This new work for Basel builds on a project produced for the Carnegie Museum of Art in Pittsburgh last year. Occupying the institution’s historic architecture galleries, What Is Unseen Cannot Be Broken also featured reconstructed fragments of Palestinian tunnels, their form likewise derived from found photographs.
The aesthetic of this earlier work, with its raw industrial concrete held up by a metal frame, feels more aggressive against the ornate plaster casts of ancient architectural facades that surround it.
Given how site-specific that project was – the precarious nature of Palestinian existence, as represented in Innab’s work, in stark contrast to the careful preservation of western culture – what does it mean to exhibit in the context of an art fair?
“Because the work is political, it has to be everywhere, and no venue should be excluded. There is subtle discomfort to seeing the work I hope. I have never changed my work for a particular audience or context. My process is quite consistent: it’s about interrogating, about asking difficult questions, and repeatedly [taking the viewer out of their] comfort zone. The gallery, the museum, the fair are not innocent places.”
Yet not all Innab’s work is so confrontational. A public art work installed in Bourges, France, features precast concrete slabs bought locally. These the artist stacked up with no prior plan as to how they were to be used. It is a reversal, she says of the old modernist maxim “form follows function”. Instead, in keeping with Innab’s subversive nature, the public are invited to make use of the broad, low platform however they please. Whether they choose to picnic on it or use it as a skate ramp, the user, not the designer, decides the purpose of the work.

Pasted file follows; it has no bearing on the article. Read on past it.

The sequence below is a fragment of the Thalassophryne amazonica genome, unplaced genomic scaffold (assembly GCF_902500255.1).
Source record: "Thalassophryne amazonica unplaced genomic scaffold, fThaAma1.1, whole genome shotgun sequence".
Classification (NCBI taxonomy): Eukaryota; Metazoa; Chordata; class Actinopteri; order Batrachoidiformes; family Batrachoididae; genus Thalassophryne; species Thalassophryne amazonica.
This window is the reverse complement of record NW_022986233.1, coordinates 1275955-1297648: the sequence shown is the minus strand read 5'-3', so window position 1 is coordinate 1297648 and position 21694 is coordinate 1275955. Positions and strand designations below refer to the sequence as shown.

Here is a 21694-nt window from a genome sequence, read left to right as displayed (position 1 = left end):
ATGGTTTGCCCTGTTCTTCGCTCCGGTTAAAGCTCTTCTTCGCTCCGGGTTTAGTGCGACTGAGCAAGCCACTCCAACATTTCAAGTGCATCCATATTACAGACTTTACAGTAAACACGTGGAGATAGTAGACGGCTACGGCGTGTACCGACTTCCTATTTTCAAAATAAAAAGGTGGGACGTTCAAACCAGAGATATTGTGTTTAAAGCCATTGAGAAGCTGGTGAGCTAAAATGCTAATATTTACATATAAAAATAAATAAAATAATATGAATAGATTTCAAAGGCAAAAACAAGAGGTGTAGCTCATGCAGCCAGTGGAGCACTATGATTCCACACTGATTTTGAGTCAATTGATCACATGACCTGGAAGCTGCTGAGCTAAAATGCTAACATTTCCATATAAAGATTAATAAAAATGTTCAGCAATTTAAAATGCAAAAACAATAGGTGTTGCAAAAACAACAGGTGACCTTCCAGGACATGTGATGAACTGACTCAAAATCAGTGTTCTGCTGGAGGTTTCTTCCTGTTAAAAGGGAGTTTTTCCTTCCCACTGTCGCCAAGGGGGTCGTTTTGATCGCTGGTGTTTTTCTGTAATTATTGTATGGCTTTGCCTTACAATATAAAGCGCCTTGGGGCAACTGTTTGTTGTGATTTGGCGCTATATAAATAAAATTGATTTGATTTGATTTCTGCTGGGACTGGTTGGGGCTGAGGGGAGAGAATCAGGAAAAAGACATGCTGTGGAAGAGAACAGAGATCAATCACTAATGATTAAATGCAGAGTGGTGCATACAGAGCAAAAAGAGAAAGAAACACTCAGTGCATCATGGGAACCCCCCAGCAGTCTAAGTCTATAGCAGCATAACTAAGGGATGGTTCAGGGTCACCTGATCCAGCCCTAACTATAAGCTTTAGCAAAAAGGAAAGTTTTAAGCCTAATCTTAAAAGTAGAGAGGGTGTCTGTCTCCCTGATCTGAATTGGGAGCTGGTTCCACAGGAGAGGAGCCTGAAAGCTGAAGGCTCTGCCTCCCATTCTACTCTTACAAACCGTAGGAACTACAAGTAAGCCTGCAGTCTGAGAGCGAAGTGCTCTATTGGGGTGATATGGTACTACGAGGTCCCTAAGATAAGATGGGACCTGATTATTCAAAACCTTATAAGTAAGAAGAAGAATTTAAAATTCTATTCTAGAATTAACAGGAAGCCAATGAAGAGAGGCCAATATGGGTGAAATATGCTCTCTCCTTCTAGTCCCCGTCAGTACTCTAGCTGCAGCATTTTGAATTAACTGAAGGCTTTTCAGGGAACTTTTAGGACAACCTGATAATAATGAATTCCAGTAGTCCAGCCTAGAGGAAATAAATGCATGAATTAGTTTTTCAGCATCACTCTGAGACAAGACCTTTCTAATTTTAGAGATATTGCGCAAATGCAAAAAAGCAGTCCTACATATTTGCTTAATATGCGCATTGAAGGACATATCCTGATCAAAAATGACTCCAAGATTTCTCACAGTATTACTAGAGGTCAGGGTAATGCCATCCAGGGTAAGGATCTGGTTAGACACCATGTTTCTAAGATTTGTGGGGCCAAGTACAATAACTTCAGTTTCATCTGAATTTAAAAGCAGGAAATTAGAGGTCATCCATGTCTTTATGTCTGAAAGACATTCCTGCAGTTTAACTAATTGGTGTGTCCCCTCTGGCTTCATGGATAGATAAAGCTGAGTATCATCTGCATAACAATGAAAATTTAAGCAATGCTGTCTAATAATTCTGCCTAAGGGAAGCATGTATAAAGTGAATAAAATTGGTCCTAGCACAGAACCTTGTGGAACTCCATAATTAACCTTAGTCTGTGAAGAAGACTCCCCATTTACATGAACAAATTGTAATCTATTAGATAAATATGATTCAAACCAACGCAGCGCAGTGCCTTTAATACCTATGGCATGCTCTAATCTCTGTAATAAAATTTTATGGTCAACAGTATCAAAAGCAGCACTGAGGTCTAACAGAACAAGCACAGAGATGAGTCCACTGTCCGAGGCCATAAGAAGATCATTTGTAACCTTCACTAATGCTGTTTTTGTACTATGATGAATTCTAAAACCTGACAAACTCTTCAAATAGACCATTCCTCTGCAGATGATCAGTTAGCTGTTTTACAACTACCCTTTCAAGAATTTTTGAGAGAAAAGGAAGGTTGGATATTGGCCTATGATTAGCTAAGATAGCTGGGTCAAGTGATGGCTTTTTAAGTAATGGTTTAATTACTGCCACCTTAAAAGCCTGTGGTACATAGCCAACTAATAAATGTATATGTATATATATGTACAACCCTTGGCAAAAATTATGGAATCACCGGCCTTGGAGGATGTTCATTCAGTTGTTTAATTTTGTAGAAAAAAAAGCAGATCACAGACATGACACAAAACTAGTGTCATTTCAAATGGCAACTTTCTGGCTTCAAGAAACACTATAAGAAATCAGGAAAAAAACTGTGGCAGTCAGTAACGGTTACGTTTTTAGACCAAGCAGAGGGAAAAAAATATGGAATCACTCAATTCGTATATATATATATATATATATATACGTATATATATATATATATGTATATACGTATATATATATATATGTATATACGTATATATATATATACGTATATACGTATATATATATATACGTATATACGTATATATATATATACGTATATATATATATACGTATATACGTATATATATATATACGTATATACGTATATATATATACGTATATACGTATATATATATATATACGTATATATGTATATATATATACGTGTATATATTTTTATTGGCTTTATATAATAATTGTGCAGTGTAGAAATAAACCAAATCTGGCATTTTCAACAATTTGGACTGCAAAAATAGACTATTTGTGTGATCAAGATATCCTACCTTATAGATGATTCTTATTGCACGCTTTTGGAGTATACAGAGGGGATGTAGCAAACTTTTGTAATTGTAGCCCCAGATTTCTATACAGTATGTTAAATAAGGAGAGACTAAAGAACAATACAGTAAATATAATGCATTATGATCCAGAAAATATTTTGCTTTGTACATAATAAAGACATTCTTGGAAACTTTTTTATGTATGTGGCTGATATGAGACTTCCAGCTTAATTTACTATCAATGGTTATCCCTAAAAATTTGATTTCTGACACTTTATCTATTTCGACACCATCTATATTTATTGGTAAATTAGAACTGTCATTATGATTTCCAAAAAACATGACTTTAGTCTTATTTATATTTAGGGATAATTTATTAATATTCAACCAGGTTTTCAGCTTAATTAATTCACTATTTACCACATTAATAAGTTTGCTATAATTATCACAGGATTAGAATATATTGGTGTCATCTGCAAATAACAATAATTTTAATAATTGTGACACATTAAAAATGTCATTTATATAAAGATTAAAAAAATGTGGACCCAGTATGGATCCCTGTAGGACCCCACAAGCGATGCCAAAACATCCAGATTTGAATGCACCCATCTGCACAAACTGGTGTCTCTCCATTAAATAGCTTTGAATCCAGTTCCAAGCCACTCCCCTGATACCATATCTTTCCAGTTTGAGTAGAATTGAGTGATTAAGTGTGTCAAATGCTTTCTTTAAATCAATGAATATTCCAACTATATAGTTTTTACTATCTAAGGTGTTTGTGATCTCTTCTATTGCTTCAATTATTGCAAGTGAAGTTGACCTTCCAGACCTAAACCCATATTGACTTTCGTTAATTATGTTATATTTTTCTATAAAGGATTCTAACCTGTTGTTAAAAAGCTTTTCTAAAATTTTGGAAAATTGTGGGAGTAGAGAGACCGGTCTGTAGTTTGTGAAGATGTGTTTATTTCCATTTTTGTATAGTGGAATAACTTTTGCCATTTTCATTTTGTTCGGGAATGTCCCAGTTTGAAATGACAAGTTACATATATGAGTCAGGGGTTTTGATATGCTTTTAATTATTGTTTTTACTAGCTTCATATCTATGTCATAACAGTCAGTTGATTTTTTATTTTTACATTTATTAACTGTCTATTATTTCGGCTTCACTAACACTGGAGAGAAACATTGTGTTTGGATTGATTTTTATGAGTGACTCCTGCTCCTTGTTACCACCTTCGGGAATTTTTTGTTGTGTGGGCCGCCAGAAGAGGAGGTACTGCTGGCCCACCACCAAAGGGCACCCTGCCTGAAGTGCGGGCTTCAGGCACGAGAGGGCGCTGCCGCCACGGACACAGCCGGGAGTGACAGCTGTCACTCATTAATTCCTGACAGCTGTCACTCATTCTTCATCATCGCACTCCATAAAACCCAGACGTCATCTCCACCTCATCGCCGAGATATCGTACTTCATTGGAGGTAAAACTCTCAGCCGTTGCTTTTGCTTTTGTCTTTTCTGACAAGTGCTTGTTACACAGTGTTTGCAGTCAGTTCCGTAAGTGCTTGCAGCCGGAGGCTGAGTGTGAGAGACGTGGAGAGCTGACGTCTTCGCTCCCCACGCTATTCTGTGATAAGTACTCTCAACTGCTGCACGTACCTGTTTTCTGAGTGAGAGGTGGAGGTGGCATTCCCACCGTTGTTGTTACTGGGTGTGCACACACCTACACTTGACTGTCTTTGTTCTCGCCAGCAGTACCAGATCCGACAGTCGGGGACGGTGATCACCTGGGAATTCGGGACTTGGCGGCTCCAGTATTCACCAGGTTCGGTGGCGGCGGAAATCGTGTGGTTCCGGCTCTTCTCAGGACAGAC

My process is quite consistent: it’s about interrogating, about asking difficult questions, and repeatedly [taking the viewer out of their] comfort zone. The gallery, the museum, the fair are not innocent places.
Innab does not only work with sculpture. A series of paintings, digital renderings and manipulated photographs from 2011, On-longing, developed the research into Amman’s urban environment that she conducted while at university.
Yet these were no empirical architectural plans. Taking the line-drawn appearance of fingerprints or veins, mapping for the artist instead became a tool to trace the Jordanian capital’s identity over time. She cites Le Corbusier, the French-Swiss pioneer of modern architecture, and Constant Nieuwenhuys, the Dutch polymath, as inspiration. The influence of Constant’s New Babylon, an anti-capitalist city perceived and designed between 1959 and 1974, but never realised, particularly resonates in the artist’s work.
Drawing over photographs she had taken in abandoned areas of the city, Innab also sought to offer an alternative, utopian, vision of the city.
“The map becomes a tool to create a parallel narrative of the city, a way of constructing another reality,” she says. “What we build is an accumulation of knowledge – a city is coded with oppression. Through design and research I aim to construct alternative readings and a body of knowledge that is critical, imaginative and accessible.”
Art Basel runs until June 16
Updated: June 18, 2019 05:42 PM